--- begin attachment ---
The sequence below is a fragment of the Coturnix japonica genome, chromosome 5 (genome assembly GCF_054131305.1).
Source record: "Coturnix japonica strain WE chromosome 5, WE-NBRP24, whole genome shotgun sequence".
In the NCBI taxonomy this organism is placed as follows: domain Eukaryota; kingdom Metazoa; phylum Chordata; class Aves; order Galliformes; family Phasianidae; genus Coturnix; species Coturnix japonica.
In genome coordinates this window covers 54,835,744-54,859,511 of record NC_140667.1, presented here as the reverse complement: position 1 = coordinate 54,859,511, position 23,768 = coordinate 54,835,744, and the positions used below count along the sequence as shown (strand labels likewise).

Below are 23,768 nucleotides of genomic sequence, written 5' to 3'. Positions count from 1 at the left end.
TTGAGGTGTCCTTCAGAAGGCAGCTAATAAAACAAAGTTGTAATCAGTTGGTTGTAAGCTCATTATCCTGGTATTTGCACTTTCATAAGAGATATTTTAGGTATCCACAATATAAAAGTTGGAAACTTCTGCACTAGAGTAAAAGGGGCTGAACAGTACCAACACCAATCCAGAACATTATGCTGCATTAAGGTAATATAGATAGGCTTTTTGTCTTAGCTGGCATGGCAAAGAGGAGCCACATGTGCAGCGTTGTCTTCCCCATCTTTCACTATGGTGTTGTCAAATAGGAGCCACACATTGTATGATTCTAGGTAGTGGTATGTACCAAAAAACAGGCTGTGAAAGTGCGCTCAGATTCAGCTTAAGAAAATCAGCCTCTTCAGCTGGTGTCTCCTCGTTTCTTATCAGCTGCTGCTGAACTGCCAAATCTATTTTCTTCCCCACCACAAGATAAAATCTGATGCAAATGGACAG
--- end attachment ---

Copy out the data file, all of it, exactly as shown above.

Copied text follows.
The sequence below is a fragment of the Coturnix japonica genome, chromosome 5 (genome assembly GCF_054131305.1).
Source record: "Coturnix japonica strain WE chromosome 5, WE-NBRP24, whole genome shotgun sequence".
In the NCBI taxonomy this organism is placed as follows: domain Eukaryota; kingdom Metazoa; phylum Chordata; class Aves; order Galliformes; family Phasianidae; genus Coturnix; species Coturnix japonica.
In genome coordinates this window covers 54,835,744-54,859,511 of record NC_140667.1, presented here as the reverse complement: position 1 = coordinate 54,859,511, position 23,768 = coordinate 54,835,744, and the positions used below count along the sequence as shown (strand labels likewise).

Below are 23,768 nucleotides of genomic sequence, written 5' to 3'. Positions count from 1 at the left end.
TTGAGGTGTCCTTCAGAAGGCAGCTAATAAAACAAAGTTGTAATCAGTTGGTTGTAAGCTCATTATCCTGGTATTTGCACTTTCATAAGAGATATTTTAGGTATCCACAATATAAAAGTTGGAAACTTCTGCACTAGAGTAAAAGGGGCTGAACAGTACCAACACCAATCCAGAACATTATGCTGCATTAAGGTAATATAGATAGGCTTTTTGTCTTAGCTGGCATGGCAAAGAGGAGCCACATGTGCAGCGTTGTCTTCCCCATCTTTCACTATGGTGTTGTCAAATAGGAGCCACACATTGTATGATTCTAGGTAGTGGTATGTACCAAAAAACAGGCTGTGAAAGTGCGCTCAGATTCAGCTTAAGAAAATCAGCCTCTTCAGCTGGTGTCTCCTCGTTTCTTATCAGCTGCTGCTGAACTGCCAAATCTATTTTCTTCCCCACCACAAGATAAAATCTGATGCAAATGGACAG